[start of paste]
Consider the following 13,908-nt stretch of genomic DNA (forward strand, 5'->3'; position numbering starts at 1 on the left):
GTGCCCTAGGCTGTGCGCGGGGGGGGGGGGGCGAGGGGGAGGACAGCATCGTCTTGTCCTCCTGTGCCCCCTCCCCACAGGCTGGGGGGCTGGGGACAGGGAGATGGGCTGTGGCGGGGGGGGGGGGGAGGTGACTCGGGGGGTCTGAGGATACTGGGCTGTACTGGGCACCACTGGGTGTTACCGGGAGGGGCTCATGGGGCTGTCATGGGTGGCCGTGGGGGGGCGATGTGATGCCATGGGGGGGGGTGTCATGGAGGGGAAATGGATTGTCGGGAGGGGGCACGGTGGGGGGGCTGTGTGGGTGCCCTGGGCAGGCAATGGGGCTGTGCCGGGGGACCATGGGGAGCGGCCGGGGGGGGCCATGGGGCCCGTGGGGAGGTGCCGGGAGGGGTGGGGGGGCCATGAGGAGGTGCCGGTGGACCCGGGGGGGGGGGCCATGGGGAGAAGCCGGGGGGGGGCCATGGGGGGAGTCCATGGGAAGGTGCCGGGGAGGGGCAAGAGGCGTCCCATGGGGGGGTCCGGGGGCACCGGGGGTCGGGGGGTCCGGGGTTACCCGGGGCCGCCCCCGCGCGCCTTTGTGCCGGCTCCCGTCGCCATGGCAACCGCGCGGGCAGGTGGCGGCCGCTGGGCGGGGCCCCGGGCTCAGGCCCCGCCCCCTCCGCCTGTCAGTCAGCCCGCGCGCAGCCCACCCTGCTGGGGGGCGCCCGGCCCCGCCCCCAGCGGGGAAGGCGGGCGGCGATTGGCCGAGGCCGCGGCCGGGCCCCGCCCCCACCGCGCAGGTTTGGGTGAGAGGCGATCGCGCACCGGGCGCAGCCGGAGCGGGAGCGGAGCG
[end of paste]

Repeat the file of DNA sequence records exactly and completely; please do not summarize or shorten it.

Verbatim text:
Consider the following 13,908-nt stretch of genomic DNA (forward strand, 5'->3'; position numbering starts at 1 on the left):
GTGCCCTAGGCTGTGCGCGGGGGGGGGGGGGCGAGGGGGAGGACAGCATCGTCTTGTCCTCCTGTGCCCCCTCCCCACAGGCTGGGGGGCTGGGGACAGGGAGATGGGCTGTGGCGGGGGGGGGGGGGAGGTGACTCGGGGGGTCTGAGGATACTGGGCTGTACTGGGCACCACTGGGTGTTACCGGGAGGGGCTCATGGGGCTGTCATGGGTGGCCGTGGGGGGGCGATGTGATGCCATGGGGGGGGGTGTCATGGAGGGGAAATGGATTGTCGGGAGGGGGCACGGTGGGGGGGCTGTGTGGGTGCCCTGGGCAGGCAATGGGGCTGTGCCGGGGGACCATGGGGAGCGGCCGGGGGGGGCCATGGGGCCCGTGGGGAGGTGCCGGGAGGGGTGGGGGGGCCATGAGGAGGTGCCGGTGGACCCGGGGGGGGGGGCCATGGGGAGAAGCCGGGGGGGGGCCATGGGGGGAGTCCATGGGAAGGTGCCGGGGAGGGGCAAGAGGCGTCCCATGGGGGGGTCCGGGGGCACCGGGGGTCGGGGGGTCCGGGGTTACCCGGGGCCGCCCCCGCGCGCCTTTGTGCCGGCTCCCGTCGCCATGGCAACCGCGCGGGCAGGTGGCGGCCGCTGGGCGGGGCCCCGGGCTCAGGCCCCGCCCCCTCCGCCTGTCAGTCAGCCCGCGCGCAGCCCACCCTGCTGGGGGGCGCCCGGCCCCGCCCCCAGCGGGGAAGGCGGGCGGCGATTGGCCGAGGCCGCGGCCGGGCCCCGCCCCCACCGCGCAGGTTTGGGTGAGAGGCGATCGCGCACCGGGCGCAGCCGGAGCGGGAGCGGAGCG